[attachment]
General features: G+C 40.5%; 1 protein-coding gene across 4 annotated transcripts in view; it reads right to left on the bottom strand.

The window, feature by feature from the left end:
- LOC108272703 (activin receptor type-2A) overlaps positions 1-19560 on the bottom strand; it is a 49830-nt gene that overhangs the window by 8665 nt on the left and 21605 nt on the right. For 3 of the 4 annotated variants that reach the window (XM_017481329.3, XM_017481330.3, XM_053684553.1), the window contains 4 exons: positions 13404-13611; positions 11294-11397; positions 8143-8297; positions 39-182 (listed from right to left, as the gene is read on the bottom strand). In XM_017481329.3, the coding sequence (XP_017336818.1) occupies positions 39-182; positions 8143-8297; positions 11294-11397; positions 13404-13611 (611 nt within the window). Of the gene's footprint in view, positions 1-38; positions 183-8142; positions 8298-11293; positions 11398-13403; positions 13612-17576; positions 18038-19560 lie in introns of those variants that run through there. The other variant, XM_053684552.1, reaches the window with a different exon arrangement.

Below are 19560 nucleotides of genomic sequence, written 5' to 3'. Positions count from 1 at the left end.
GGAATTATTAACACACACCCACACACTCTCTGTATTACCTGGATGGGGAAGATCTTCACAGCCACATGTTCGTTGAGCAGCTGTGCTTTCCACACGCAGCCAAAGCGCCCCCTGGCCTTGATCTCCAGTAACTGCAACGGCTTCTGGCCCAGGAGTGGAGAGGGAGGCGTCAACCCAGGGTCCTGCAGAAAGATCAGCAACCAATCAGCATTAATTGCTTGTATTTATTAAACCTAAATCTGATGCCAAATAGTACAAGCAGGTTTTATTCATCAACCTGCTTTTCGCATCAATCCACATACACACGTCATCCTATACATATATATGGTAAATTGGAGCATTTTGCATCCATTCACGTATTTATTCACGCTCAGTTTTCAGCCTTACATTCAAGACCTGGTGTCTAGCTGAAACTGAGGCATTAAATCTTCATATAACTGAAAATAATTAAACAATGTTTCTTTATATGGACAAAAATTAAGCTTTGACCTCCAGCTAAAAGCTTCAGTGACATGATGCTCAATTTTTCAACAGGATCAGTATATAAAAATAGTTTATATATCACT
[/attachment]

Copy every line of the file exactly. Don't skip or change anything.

General features: G+C 40.5%; 1 protein-coding gene across 4 annotated transcripts in view; it reads right to left on the bottom strand.

The window, feature by feature from the left end:
- LOC108272703 (activin receptor type-2A) overlaps positions 1-19560 on the bottom strand; it is a 49830-nt gene that overhangs the window by 8665 nt on the left and 21605 nt on the right. For 3 of the 4 annotated variants that reach the window (XM_017481329.3, XM_017481330.3, XM_053684553.1), the window contains 4 exons: positions 13404-13611; positions 11294-11397; positions 8143-8297; positions 39-182 (listed from right to left, as the gene is read on the bottom strand). In XM_017481329.3, the coding sequence (XP_017336818.1) occupies positions 39-182; positions 8143-8297; positions 11294-11397; positions 13404-13611 (611 nt within the window). Of the gene's footprint in view, positions 1-38; positions 183-8142; positions 8298-11293; positions 11398-13403; positions 13612-17576; positions 18038-19560 lie in introns of those variants that run through there. The other variant, XM_053684552.1, reaches the window with a different exon arrangement.

Below are 19560 nucleotides of genomic sequence, written 5' to 3'. Positions count from 1 at the left end.
GGAATTATTAACACACACCCACACACTCTCTGTATTACCTGGATGGGGAAGATCTTCACAGCCACATGTTCGTTGAGCAGCTGTGCTTTCCACACGCAGCCAAAGCGCCCCCTGGCCTTGATCTCCAGTAACTGCAACGGCTTCTGGCCCAGGAGTGGAGAGGGAGGCGTCAACCCAGGGTCCTGCAGAAAGATCAGCAACCAATCAGCATTAATTGCTTGTATTTATTAAACCTAAATCTGATGCCAAATAGTACAAGCAGGTTTTATTCATCAACCTGCTTTTCGCATCAATCCACATACACACGTCATCCTATACATATATATGGTAAATTGGAGCATTTTGCATCCATTCACGTATTTATTCACGCTCAGTTTTCAGCCTTACATTCAAGACCTGGTGTCTAGCTGAAACTGAGGCATTAAATCTTCATATAACTGAAAATAATTAAACAATGTTTCTTTATATGGACAAAAATTAAGCTTTGACCTCCAGCTAAAAGCTTCAGTGACATGATGCTCAATTTTTCAACAGGATCAGTATATAAAAATAGTTTATATATCACT